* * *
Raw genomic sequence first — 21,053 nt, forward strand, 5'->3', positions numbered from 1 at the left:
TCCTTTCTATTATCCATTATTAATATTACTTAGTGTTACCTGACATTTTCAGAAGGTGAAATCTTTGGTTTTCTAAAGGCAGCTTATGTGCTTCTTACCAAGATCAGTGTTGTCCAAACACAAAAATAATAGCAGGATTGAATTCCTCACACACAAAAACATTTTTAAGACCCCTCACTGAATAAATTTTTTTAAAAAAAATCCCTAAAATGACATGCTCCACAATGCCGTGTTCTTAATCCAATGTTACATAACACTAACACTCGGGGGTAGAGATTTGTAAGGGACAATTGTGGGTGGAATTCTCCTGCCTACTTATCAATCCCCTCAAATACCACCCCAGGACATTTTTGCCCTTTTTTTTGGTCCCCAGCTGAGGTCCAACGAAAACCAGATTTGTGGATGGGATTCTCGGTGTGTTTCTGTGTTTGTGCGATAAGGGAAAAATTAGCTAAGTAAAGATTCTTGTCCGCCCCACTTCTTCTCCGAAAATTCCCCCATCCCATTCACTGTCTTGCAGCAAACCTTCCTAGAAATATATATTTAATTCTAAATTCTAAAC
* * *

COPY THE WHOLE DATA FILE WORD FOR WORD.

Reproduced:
Raw genomic sequence first — 21,053 nt, forward strand, 5'->3', positions numbered from 1 at the left:
TCCTTTCTATTATCCATTATTAATATTACTTAGTGTTACCTGACATTTTCAGAAGGTGAAATCTTTGGTTTTCTAAAGGCAGCTTATGTGCTTCTTACCAAGATCAGTGTTGTCCAAACACAAAAATAATAGCAGGATTGAATTCCTCACACACAAAAACATTTTTAAGACCCCTCACTGAATAAATTTTTTTAAAAAAAATCCCTAAAATGACATGCTCCACAATGCCGTGTTCTTAATCCAATGTTACATAACACTAACACTCGGGGGTAGAGATTTGTAAGGGACAATTGTGGGTGGAATTCTCCTGCCTACTTATCAATCCCCTCAAATACCACCCCAGGACATTTTTGCCCTTTTTTTTGGTCCCCAGCTGAGGTCCAACGAAAACCAGATTTGTGGATGGGATTCTCGGTGTGTTTCTGTGTTTGTGCGATAAGGGAAAAATTAGCTAAGTAAAGATTCTTGTCCGCCCCACTTCTTCTCCGAAAATTCCCCCATCCCATTCACTGTCTTGCAGCAAACCTTCCTAGAAATATATATTTAATTCTAAATTCTAAAC